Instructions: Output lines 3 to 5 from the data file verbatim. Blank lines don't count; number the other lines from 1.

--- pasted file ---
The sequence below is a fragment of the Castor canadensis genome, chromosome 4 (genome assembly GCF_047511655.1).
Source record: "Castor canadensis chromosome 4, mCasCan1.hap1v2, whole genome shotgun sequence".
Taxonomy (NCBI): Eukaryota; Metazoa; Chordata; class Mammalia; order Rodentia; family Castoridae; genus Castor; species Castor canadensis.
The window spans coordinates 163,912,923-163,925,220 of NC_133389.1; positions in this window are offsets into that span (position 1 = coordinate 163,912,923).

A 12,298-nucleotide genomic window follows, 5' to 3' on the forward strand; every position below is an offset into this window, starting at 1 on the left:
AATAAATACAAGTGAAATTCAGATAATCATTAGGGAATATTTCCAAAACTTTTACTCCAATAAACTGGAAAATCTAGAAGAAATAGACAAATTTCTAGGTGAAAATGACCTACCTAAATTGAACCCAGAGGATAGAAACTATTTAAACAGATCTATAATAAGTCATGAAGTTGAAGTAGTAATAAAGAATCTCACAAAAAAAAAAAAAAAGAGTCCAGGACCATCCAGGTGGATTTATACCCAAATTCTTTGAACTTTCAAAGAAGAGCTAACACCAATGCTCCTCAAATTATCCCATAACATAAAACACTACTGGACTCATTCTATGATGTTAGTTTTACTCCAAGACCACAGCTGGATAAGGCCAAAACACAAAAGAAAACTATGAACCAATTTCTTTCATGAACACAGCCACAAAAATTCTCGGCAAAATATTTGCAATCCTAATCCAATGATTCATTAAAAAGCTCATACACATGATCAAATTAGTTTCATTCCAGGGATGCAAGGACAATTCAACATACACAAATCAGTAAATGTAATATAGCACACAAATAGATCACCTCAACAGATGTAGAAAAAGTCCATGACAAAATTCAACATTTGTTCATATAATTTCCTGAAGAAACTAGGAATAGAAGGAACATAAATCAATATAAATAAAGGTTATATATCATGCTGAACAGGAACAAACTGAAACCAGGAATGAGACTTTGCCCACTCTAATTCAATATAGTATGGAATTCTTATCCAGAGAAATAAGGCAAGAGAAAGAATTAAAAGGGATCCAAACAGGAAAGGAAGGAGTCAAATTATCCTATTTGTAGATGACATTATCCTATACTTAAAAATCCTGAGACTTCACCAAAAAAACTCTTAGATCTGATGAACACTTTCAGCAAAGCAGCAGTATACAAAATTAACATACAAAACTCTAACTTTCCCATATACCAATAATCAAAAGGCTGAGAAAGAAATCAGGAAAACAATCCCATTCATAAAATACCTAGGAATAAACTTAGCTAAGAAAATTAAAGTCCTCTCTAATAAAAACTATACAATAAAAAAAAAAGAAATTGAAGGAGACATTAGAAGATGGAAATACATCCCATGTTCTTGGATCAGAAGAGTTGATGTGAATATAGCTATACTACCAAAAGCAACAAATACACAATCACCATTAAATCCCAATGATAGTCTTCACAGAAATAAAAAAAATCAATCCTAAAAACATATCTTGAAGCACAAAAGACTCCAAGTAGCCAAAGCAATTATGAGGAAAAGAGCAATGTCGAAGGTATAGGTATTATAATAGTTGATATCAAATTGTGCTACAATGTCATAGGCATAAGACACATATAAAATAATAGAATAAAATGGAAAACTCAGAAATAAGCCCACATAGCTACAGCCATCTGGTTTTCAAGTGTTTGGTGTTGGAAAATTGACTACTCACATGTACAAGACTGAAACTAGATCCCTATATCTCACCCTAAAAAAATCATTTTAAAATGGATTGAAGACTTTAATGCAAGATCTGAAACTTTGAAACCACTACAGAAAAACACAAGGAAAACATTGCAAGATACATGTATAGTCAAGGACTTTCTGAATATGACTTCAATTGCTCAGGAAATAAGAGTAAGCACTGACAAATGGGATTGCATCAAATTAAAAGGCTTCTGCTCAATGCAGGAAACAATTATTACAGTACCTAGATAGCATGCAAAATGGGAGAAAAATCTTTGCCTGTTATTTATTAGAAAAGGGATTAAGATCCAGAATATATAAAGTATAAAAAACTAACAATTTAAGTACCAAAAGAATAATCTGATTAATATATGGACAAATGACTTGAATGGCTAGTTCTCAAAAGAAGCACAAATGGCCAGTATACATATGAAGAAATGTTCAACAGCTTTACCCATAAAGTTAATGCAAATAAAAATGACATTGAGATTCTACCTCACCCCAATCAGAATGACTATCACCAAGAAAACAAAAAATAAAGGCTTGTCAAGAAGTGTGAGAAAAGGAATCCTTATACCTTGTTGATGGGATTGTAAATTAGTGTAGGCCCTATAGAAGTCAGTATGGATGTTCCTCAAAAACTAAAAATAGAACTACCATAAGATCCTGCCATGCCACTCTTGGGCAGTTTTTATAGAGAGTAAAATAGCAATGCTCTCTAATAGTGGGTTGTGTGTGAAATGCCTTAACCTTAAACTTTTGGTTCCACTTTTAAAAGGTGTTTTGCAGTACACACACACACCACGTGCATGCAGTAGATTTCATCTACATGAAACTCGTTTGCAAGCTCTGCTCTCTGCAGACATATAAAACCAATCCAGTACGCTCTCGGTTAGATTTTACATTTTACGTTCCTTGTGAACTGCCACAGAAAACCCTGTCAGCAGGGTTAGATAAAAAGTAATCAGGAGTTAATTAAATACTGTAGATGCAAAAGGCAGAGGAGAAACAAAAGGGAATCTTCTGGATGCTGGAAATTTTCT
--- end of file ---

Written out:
Taxonomy (NCBI): Eukaryota; Metazoa; Chordata; class Mammalia; order Rodentia; family Castoridae; genus Castor; species Castor canadensis.
The window spans coordinates 163,912,923-163,925,220 of NC_133389.1; positions in this window are offsets into that span (position 1 = coordinate 163,912,923).

A 12,298-nucleotide genomic window follows, 5' to 3' on the forward strand; every position below is an offset into this window, starting at 1 on the left: